When Boston College and Penn State exit their locker rooms, run up dugout steps, and explode onto the turf at Yankee Stadium on Saturday, it'll be the culmination of a five-year odyssey for the New York Yankees and their non-baseball events marketing team.
All week long, we've talked at length about the venue, how this is the right time for BC, the right combination for the Yankees, the right matchup with Penn State. We've talked about how both fan bases responded in spades, selling out the game fast enough to make this one of the most sought after bowl tickets of 2014-2015. We've talked about how it's the right venue, the right city, with the right amount of power to make this a great Tier I bowl matchup.
Over the past decade, we've watched Boston transform from a fragmented sports city into the toast of the sports universe. Nearly every major event's played out along its streets - three World Series championships, two Stanley Cup Final runs, two NBA Finals runs. We watched the New England Patriots, further south in Foxboro, make playoff run after playoff run. There's been national championships for Boston College hockey, national titles for Boston University hockey, the Head of the Charles Regatta. We watched the despair of the Boston Marathon tragedies of 2013 only strengthen the world's resolve to run in '14, and over 36,000 runners helped make it one of the largest, most successful events ever. Boston's Olympic bid is starting to pick up some steam.
As part of the flourishing sports scene, we watched Fenway Park transition from the home of the Boston Red Sox into one of the busiest venues in the city. It's become a year-round place for Bostonians to congregate from concerts to hockey games. Next year, it'll host the first football game since 1968 when Boston College plays "at" Notre Dame as part of the Shamrock Series.
So let's ask ourselves - could Boston host a postseason football game?
For bowl games, this is the biggest factor. The Pinstripe Bowl originally hosted the Big East. At the time, "local" schools like Syracuse, Rutgers, and UConn had access to the game. To oppose the Big East, the Big 12 signed on, giving the game a marquee feel with some larger named teams. Last year, the Big East became the AAC, a league still with access to a then-BCS game.
Switching affiliations this year was the smart move for the Pinstripe Bowl. The AAC found itself on the outs, necessitating a change. The ACC is expanding its footprint in the north, and the Big Ten is a "northern conference." As a result, the switch became natural, allowing access to teams like Syracuse, BC, Northwestern, and Penn State.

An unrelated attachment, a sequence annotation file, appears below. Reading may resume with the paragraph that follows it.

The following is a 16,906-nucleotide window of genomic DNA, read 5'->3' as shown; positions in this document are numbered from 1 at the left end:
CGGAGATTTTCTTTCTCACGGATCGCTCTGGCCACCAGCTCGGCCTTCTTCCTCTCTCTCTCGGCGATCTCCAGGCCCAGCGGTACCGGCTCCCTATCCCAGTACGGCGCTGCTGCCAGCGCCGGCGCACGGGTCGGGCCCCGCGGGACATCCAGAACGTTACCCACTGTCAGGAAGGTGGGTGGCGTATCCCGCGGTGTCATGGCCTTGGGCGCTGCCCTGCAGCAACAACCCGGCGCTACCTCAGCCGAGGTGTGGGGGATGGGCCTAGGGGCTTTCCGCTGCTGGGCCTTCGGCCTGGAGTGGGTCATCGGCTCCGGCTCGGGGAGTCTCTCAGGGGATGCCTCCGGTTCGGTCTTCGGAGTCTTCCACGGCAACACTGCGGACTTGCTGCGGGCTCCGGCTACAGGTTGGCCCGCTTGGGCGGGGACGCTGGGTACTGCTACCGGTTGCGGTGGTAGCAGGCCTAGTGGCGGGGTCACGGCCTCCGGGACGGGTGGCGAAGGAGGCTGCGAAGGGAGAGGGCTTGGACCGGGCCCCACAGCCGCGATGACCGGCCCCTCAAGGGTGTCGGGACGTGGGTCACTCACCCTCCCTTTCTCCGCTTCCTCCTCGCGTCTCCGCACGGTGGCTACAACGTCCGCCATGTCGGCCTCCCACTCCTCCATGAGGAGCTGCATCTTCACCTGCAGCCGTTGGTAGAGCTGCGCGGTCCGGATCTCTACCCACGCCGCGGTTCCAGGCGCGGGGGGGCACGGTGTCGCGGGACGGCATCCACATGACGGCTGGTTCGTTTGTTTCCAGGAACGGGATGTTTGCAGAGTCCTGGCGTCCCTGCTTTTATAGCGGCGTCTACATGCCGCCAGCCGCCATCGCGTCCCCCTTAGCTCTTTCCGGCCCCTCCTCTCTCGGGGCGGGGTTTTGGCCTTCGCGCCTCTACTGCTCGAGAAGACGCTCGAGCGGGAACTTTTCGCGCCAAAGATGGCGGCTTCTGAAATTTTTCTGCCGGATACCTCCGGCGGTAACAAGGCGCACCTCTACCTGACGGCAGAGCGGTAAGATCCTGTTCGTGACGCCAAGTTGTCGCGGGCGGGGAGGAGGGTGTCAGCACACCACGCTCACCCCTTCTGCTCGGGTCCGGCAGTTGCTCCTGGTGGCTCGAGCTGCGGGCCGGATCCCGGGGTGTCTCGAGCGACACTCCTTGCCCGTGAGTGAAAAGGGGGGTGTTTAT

A Boston-based bowl almost assuredly would need that blueprint, starting with at least one local power league. New York originally brought in the Big XII to go with the Big East. Boston could start with the ACC as its local power, then add a league like the Pac-12, which doesn't have a bowl game east of Texas.
As special as Gillette Stadium felt for a regular season game, it would lack the atmosphere needed for a special postseason game; its location is prohibitive to a big buildup. Gillette is located closer to Providence than Boston, a definite problem for Boston-based organizers. It's also virtually inaccessible via road, and there's one MBTA commuter rail train stop in the parking lot.
As a result, Gillette isn't sustainable as a bowl game venue, which is typically a result of where as opposed to the cause. Wherever an NFL game is played, it takes over central attraction status. Tier I or lower tier bowl games need a whole package, and Foxboro, a one-horse town an hour outside of a major city, isn't it.
Fenway Park, meanwhile, is a venerable structure that's part of the "Boston experience." Like Yankee Stadium, people can travel into the city without having to leave to get there. Easily accessible by train, travelers don't need to have a car. It's more intimate and, situated in the city, allows people coming to experience Boston along with the game as opposed to having to travel solely for the game.
Even in spite of the overexposure of the outdoor hockey game, Fenway Park retains mystique. One of the things the Yankees are exceptional at is marketing their stadium. It's not the place where Lou Gehrig, Joe DiMaggio, and Mickey Mantle played. The Yankees, though, are able to parlay the mystique and aura of their brand into that stadium. Fenway is still the stadium where Ted Williams, Carl Yastrzemski, and Pedro Martinez played. There's no reason a football game can't capitalize on that.
If nothing else, the Yankees are great at marketing. Their methodology is sound - they know who they are and they aren't afraid to admit it. They aren't humble, but they are not arrogant. There's a confidence in their abilities as a New York City brand
That same confidence is something the Red Sox exude. Fenway Sports Group is fantastic at the way they can build anything at Fenway, whether it's Liverpool FC or an outdoor hockey game. They know what they have, and they put it on display with confidence. They command attention. They would know how to market this game, whether it's called a Football Beanpot, Yawkey Bowl, Fenway Bowl, Patriot Bowl, or anything else they drum up.
For that reason, if Boston wanted to get in on the college football postseason show, it would have to be a Red Sox production. The Patriots and Bruins are immensely popular, but the Red Sox are an institution head and shoulders above them.
Could football at Fenway happen? Maybe. Would it be worthwhile? Maybe. Is it worth discussing? Absolutely.